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6 hours ago, Saul R W said:

Those ancients did a wonderful job, gluing quartz between layers of morph. The problem, if you believe that all of those rocks were formed by people, is that you pretty much have to disregard every known fact about geology and the formation of the world about us.

For a somewhat related example, one of my old age methods of keeping Social Security from stealing my dignity involves working with an assortment of dense hardwoods -- Mediterranean briar, morta, various fruit root burls -- and I frequently see what could be viewed as images in the wood grain (I'd see more if I smoked something stronger than tobacco).  I guess those curly bits of burl grain were placed there by neolithic folks, too?  Mole people.

Accusations of condescension aside, there might be a place for a coffee table book on pareidolithica, if you can find the right publisher.  Hats off to d_day for having the stones to use such a word -- I edited it out of a reply up yonder, prior to posting, because I learned the hard way long ago that using eight-bit words in a two-bit town either gets you elected mayor or run out on a rail, or both in quick succession. 

Your wrong about the rocks but you seem to be about the coolest dude ever, well said. Agree to disagree I guess? Honestly though I think this is gonna be proven soon they proved some in England something about sculptures needed to be seen at night or sunset from the southeast. Sorry too lazy to figure out to post links or take good pics of my stuff which would probably help my case. Well written I wish I could buy you a beer.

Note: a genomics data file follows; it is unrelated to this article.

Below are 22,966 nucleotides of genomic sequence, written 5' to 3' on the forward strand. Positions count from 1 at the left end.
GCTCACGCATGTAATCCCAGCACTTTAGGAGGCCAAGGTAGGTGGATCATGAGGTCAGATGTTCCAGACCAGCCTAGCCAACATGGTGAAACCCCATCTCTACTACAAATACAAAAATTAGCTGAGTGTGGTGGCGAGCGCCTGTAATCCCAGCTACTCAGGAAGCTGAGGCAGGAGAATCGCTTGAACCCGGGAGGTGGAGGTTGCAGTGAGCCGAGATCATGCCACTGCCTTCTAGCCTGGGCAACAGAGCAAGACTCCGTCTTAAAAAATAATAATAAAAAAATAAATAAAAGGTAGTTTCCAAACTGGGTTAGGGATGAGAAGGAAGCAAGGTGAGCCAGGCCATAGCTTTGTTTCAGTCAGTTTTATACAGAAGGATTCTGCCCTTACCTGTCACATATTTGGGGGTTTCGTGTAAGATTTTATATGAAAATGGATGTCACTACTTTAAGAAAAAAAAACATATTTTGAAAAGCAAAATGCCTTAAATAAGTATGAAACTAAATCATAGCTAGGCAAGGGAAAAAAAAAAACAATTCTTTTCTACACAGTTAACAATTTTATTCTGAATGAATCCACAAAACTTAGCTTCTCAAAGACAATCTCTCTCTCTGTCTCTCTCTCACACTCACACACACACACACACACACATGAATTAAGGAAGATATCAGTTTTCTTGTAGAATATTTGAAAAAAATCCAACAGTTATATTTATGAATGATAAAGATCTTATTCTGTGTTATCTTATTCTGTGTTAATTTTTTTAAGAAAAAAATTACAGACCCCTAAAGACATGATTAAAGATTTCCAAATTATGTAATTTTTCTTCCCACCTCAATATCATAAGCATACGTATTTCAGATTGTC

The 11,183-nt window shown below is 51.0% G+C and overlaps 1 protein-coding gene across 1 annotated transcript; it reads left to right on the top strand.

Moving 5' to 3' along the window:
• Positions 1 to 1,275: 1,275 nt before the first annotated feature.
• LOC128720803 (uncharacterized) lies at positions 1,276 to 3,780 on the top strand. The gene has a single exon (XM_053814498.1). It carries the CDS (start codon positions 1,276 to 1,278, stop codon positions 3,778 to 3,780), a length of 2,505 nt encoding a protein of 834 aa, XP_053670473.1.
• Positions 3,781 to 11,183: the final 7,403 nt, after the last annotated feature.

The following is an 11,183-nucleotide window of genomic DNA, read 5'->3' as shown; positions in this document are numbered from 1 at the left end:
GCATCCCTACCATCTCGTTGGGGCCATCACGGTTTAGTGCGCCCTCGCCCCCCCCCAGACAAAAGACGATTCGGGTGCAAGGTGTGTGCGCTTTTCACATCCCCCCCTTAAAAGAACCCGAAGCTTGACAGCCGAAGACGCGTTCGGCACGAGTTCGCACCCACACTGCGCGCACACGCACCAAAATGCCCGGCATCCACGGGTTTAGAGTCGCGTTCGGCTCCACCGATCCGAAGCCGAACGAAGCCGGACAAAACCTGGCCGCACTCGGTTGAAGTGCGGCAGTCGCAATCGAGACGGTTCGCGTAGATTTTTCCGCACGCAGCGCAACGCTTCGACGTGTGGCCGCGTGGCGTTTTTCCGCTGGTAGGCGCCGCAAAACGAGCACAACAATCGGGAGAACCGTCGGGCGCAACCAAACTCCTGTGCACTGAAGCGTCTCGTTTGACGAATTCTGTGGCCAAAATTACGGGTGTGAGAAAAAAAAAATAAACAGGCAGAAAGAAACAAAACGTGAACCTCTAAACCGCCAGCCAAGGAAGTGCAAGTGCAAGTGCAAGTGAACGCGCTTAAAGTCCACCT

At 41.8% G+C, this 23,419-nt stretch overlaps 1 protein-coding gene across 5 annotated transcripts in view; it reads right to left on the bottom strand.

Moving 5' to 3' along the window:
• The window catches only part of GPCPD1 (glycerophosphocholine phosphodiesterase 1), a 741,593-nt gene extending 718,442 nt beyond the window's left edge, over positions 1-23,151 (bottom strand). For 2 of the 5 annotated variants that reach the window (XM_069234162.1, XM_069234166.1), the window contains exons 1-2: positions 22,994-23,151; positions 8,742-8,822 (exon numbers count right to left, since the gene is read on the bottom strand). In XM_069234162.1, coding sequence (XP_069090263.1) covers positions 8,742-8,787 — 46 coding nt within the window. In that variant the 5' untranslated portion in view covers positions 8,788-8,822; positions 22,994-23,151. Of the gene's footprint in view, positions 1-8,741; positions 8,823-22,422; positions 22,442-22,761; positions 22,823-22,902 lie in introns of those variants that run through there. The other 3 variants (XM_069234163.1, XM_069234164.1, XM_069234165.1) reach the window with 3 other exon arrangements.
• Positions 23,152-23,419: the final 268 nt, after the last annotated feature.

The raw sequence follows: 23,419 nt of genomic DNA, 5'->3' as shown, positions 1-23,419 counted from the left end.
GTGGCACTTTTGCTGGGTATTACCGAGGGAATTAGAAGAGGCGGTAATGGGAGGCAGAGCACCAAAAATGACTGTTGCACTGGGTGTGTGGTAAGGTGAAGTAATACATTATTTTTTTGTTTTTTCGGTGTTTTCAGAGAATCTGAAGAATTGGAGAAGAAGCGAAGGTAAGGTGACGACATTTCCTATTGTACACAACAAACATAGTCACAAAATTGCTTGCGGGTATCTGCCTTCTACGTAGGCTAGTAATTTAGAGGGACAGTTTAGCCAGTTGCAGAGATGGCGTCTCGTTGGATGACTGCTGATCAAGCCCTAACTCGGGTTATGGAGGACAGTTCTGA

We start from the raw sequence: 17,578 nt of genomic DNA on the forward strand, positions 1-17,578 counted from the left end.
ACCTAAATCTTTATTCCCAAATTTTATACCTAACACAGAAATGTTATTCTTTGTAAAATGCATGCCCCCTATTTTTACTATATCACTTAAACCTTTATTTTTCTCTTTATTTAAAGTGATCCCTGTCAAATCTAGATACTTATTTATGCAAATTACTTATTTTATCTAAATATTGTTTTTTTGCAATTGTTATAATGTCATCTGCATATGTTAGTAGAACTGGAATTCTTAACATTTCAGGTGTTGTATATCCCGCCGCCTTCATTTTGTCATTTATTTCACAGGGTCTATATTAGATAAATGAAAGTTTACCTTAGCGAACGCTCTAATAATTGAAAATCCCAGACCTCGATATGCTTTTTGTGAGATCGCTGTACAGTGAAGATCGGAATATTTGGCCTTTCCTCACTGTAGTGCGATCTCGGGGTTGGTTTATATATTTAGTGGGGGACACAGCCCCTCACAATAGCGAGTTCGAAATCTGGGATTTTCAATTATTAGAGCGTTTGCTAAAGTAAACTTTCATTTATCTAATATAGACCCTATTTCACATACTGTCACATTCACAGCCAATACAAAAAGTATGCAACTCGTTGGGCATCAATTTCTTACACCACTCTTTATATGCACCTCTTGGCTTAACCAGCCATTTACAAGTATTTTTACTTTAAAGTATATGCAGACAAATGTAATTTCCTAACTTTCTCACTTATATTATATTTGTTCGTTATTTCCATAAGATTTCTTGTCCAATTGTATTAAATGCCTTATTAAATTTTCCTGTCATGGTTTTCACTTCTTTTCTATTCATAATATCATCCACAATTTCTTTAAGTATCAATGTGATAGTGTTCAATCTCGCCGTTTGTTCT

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Greg, I've certainly been wrong before, more times than I can remember.  Ha!  But I'm also stubborn when I know I'm right -- 35 centuries of holding a minority opinion on almost everything of importance has likely hardened and tempered the familial stubbornness with which my tribe started our journey.

Say, as another example of how images can appear without intent, the county animal shelter a few miles up the highway has two larger-than-life stone animals out front, one that looks like a Scottie dog, and the other like a seated cat (maybe I have them mixed up, and the cat is standing and the dog seated -- it's been a while since I paid attention to them).  Both "sculptures" were randomly blasted out of solid limestone at a local quarry, and the quarry owner donated them to the critter rescue shelter.  Neither was formed intentionally, but they were absolutely accidental sculptures created several years apart by dynamite.  Besides being blown up, the dog was also smacked around by front end loaders for a while before it was discovered.  The quarry master kept a section of stone from which the cat separated -- the lines of deposition continue unbroken from host rock right through the cat, so it wasn't some ancient sculpture that had been buried.  I should take photos of them next time I drive to town, and share them with you, maybe Tuesday.  Also, the quarry owner has a collection at his home of various other accidental statuary, not one piece of it intentionally sculpted, just rocks that happened to break a certain way because of explosives and preexisting weaknesses in the rock structure.  In every instance, he was aiming for gravel, not images.